by Professor Syed Muhammad Naquib Al-Attas[2]

Professor Syed Al-Attas penned his lecture on ‘Islam: The Concept of Religion and the Foundation of Ethics and Morality’ in the month of Ramadan of 1975, and it was part of his seminal ideas pertaining to the problem of Muslim education and allied topics of an intellectual and revolutionary nature, such as the idea of Islamization of contemporary knowledge. This lecture was delivered to the Islamic Conference at the Royal Commonwealth Society in London in 1976. It was later published as a monograph in the same year by the Muslim Youth Movement of Malaysia. In 1978, it appeared with other lectures in a book of one volume entitled, The Challenge of Islam and published by the Islamic Council of Europe, London.

In this article, Al-Attas examines the concept of din [3]. The Arabic term DYN is analysed in some detail, exploring its many elaborations and subtleties in an attempt to convey the all embracing and integrating nature of this concept, central to the teaching of Islam. Al-Attas examines the nature of man’s Covenant with God, and related concepts such as justice, virtue and brotherhood. He stresses the importance of knowledge as the basis for all right practice of religion, ethics and morality. He defines the role and character of the individual and society, of the Self or soul and its journey to God.

Man is an instinctive worshipper[4] whether or not he chooses or is aware of it. It is only in the nature of the worshipped deity or the way he is worshipped that one man differs from another. To worship or more accurately submit[5] to God does not entail a loss of freedom for him, since freedom in fact means to act as his true nature demands. His worship of God is either true or deviant.

Since time immemorial, the basic issue in man’s life has been, and will be till the Day of Judgement, the question of worship. Who is to be worshipped and how is He to be worshipped? This is further aggravated by his identity crisis. The innate questions that consciously or unconsciously press on man in his journey through this world such as, What exactly is man? What is his role on the earth? From where have we come?, demand answers.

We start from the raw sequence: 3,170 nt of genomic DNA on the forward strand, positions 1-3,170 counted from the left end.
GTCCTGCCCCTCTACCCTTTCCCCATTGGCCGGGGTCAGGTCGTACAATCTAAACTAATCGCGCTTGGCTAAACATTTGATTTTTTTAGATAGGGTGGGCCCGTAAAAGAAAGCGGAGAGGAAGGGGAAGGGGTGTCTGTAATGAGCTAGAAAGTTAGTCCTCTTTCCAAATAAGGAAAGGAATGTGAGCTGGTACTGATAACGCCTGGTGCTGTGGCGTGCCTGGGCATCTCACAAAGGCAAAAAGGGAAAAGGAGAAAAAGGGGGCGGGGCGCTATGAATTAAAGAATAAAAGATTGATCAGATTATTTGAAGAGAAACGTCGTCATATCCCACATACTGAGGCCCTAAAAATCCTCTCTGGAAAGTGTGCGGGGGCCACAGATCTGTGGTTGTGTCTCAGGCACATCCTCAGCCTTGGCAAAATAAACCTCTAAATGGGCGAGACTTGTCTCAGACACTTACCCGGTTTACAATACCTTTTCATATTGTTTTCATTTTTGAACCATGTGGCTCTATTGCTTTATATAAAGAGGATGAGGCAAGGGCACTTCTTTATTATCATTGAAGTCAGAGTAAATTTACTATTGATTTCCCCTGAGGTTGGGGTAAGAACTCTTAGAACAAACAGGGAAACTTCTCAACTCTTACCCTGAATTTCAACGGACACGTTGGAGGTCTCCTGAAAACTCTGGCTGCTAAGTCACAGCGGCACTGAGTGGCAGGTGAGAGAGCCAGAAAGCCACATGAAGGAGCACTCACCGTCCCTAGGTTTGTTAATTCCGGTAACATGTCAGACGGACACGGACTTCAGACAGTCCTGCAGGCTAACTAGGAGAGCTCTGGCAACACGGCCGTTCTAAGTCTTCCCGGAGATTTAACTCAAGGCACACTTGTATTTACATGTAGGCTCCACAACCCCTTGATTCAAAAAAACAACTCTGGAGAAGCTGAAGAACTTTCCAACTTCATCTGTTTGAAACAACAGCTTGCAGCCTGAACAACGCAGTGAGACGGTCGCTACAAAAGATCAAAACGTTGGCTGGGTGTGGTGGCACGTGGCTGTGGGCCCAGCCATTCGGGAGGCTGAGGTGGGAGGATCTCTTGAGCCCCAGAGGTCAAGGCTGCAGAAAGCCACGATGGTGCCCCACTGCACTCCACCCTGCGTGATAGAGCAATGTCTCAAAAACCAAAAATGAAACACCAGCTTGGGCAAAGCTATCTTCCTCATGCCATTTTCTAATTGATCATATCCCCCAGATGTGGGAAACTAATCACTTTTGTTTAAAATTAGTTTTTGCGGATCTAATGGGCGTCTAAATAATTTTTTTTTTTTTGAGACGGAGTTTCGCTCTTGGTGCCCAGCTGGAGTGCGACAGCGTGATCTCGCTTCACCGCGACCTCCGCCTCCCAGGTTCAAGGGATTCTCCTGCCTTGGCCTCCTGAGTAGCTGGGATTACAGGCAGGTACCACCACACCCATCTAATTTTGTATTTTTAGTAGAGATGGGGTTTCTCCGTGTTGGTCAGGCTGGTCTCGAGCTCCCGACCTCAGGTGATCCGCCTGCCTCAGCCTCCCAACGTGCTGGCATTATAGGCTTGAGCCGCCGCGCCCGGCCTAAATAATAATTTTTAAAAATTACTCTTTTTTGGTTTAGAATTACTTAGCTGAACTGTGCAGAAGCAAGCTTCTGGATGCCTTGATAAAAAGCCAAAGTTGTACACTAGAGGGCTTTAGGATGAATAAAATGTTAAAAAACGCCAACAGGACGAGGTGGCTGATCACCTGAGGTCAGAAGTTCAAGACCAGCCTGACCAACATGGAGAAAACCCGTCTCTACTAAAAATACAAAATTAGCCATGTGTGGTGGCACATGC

Al-Attas claims that other religions fail to show the ‘clear bond between man and God’. He further says that ‘no revealed Book of the People of the Book made any reference to any fundamental and original Covenant between man and God. Only in the Quran is there found clear reference to this most important basis of religion’[6]. If there is such reference as stated by Al-Attas, then such a bond will revealed truths about man and his journey in this world.

I will now seriously attempt to analyse some of his pertinent points in this article and look at his arguments to support the above claims. I will also try to elucidate this Covenant in more detail to bring about a better understanding of why this Covenant forms the basic ground in his interpretation of the concept of Islamic religion.

Prof Al-Attas establishes the bond between man and God by drawing from the Quran the following verse. “When thy Lord drew forth from the Children of Adam from their loins – their descendents, and made them testify concerning themselves saying : “ Am I not your Lord?” – they said: “ Yea! We do testify!” [7].He points out that when God said,” Am I not your Lord?” and man’s true self (his soul) , testifying for itself, answered :“Yea! in acknowledgement of the truth of God’s Lordship, it has sealed a covenant with God.

Before we see the implications of his interpretation of this verse, I will attempt to explain its background to bring a better picture and understanding.

It was said that when Adam was sent down to Earth after being expelled from the heavens, he prostrated to God, crying in repentance for his sin, for 200 years, begging for forgiveness from God. When God forgave him, he wondered for another 40 years, walking from Sri Lanka finally reaching the barren dessert of Arafah in Saudi Arabia. There it was said that God made all of Adam’s progeny to assemble and all of them individually and collectively testified to acknowledge Him as his Lord. Man has basically agreed to acknowledge God as Absolute King, Possessor, Owner, Ruler, Governer, Master, Creator, Cherisher and Sustainer.[8] In short, all of mankind has made a contract to be ‘owned, ruled, governed, enslaved, created, cherished and sustained’. Thus it was said that the ritual during Haj where pilgrims congregate in Arafah symbolises this event, besides giving man a picture of all mankind coming together on Judgement Day. It was also a time where man is to recall and reaffirm his contract. Arafah also means ‘getting to know’, signifying man getting to know his real identity.

This Covenant or contract implies that man is first spirit or soul long before he appears as man. The Covenant establishes man’s relationship with God, his real position in this world, his true identity. He has been assigned to become God’s vicegerant [9], to look after the universe and govern it in a manner already prescribed by Him. At the same time, man is a servant of God [10] created to worship Him, and gives total obedience to Him alone.